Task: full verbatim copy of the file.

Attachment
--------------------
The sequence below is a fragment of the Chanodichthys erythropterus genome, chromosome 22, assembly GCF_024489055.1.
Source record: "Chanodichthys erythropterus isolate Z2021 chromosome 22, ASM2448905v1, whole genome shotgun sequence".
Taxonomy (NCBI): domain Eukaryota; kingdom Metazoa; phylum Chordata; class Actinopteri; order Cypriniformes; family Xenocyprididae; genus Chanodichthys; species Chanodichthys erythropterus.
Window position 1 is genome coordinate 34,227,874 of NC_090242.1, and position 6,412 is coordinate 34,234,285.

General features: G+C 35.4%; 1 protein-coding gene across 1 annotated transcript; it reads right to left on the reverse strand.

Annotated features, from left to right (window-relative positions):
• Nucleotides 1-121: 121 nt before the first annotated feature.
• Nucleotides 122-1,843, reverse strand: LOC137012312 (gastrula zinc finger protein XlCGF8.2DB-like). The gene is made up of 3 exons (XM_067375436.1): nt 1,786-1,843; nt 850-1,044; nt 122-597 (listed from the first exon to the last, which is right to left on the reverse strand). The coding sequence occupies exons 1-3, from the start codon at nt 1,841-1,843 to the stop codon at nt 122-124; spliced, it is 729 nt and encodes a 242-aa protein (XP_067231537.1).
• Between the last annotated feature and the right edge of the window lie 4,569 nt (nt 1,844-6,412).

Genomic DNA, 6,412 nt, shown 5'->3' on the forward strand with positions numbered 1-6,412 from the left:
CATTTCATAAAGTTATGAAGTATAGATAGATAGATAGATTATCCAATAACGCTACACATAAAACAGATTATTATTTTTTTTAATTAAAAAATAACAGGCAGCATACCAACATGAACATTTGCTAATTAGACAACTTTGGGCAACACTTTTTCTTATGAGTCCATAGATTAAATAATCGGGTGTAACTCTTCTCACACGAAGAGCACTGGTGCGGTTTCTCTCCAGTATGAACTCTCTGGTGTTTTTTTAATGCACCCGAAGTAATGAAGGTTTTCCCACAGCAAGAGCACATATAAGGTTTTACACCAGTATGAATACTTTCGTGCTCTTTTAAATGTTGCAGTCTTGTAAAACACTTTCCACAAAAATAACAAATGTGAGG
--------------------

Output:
The sequence below is a fragment of the Chanodichthys erythropterus genome, chromosome 22, assembly GCF_024489055.1.
Source record: "Chanodichthys erythropterus isolate Z2021 chromosome 22, ASM2448905v1, whole genome shotgun sequence".
Taxonomy (NCBI): domain Eukaryota; kingdom Metazoa; phylum Chordata; class Actinopteri; order Cypriniformes; family Xenocyprididae; genus Chanodichthys; species Chanodichthys erythropterus.
Window position 1 is genome coordinate 34,227,874 of NC_090242.1, and position 6,412 is coordinate 34,234,285.

General features: G+C 35.4%; 1 protein-coding gene across 1 annotated transcript; it reads right to left on the reverse strand.

Annotated features, from left to right (window-relative positions):
• Nucleotides 1-121: 121 nt before the first annotated feature.
• Nucleotides 122-1,843, reverse strand: LOC137012312 (gastrula zinc finger protein XlCGF8.2DB-like). The gene is made up of 3 exons (XM_067375436.1): nt 1,786-1,843; nt 850-1,044; nt 122-597 (listed from the first exon to the last, which is right to left on the reverse strand). The coding sequence occupies exons 1-3, from the start codon at nt 1,841-1,843 to the stop codon at nt 122-124; spliced, it is 729 nt and encodes a 242-aa protein (XP_067231537.1).
• Between the last annotated feature and the right edge of the window lie 4,569 nt (nt 1,844-6,412).

Genomic DNA, 6,412 nt, shown 5'->3' on the forward strand with positions numbered 1-6,412 from the left:
CATTTCATAAAGTTATGAAGTATAGATAGATAGATAGATTATCCAATAACGCTACACATAAAACAGATTATTATTTTTTTTAATTAAAAAATAACAGGCAGCATACCAACATGAACATTTGCTAATTAGACAACTTTGGGCAACACTTTTTCTTATGAGTCCATAGATTAAATAATCGGGTGTAACTCTTCTCACACGAAGAGCACTGGTGCGGTTTCTCTCCAGTATGAACTCTCTGGTGTTTTTTTAATGCACCCGAAGTAATGAAGGTTTTCCCACAGCAAGAGCACATATAAGGTTTTACACCAGTATGAATACTTTCGTGCTCTTTTAAATGTTGCAGTCTTGTAAAACACTTTCCACAAAAATAACAAATGTGAGG